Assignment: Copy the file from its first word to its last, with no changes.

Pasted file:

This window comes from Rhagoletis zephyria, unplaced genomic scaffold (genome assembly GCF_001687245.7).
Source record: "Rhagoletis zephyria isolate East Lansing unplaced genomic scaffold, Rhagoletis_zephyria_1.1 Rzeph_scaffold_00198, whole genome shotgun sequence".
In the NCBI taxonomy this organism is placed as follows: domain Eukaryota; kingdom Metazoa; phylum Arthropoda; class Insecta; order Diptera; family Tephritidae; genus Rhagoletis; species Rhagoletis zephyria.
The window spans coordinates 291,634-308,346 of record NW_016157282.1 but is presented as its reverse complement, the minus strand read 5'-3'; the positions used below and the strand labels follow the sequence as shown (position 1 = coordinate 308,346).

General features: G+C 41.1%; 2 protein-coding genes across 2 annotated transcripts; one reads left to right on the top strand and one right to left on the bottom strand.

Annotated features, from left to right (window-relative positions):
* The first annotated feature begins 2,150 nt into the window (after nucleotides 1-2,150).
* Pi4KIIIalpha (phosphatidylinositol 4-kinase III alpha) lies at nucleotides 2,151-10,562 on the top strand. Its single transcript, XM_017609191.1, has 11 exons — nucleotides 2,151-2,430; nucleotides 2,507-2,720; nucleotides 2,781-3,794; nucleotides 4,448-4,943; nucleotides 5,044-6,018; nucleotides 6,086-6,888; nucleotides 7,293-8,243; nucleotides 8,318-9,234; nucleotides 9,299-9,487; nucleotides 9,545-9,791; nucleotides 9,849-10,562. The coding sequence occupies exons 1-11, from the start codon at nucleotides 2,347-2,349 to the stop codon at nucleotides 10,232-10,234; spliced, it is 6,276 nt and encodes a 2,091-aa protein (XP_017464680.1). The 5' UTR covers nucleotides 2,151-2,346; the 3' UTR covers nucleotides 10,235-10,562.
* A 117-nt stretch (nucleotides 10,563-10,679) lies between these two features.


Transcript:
This window comes from Rhagoletis zephyria, unplaced genomic scaffold (genome assembly GCF_001687245.7).
Source record: "Rhagoletis zephyria isolate East Lansing unplaced genomic scaffold, Rhagoletis_zephyria_1.1 Rzeph_scaffold_00198, whole genome shotgun sequence".
In the NCBI taxonomy this organism is placed as follows: domain Eukaryota; kingdom Metazoa; phylum Arthropoda; class Insecta; order Diptera; family Tephritidae; genus Rhagoletis; species Rhagoletis zephyria.
The window spans coordinates 291,634-308,346 of record NW_016157282.1 but is presented as its reverse complement, the minus strand read 5'-3'; the positions used below and the strand labels follow the sequence as shown (position 1 = coordinate 308,346).

General features: G+C 41.1%; 2 protein-coding genes across 2 annotated transcripts; one reads left to right on the top strand and one right to left on the bottom strand.

Annotated features, from left to right (window-relative positions):
* The first annotated feature begins 2,150 nt into the window (after nucleotides 1-2,150).
* Pi4KIIIalpha (phosphatidylinositol 4-kinase III alpha) lies at nucleotides 2,151-10,562 on the top strand. Its single transcript, XM_017609191.1, has 11 exons — nucleotides 2,151-2,430; nucleotides 2,507-2,720; nucleotides 2,781-3,794; nucleotides 4,448-4,943; nucleotides 5,044-6,018; nucleotides 6,086-6,888; nucleotides 7,293-8,243; nucleotides 8,318-9,234; nucleotides 9,299-9,487; nucleotides 9,545-9,791; nucleotides 9,849-10,562. The coding sequence occupies exons 1-11, from the start codon at nucleotides 2,347-2,349 to the stop codon at nucleotides 10,232-10,234; spliced, it is 6,276 nt and encodes a 2,091-aa protein (XP_017464680.1). The 5' UTR covers nucleotides 2,151-2,346; the 3' UTR covers nucleotides 10,235-10,562.
* A 117-nt stretch (nucleotides 10,563-10,679) lies between these two features.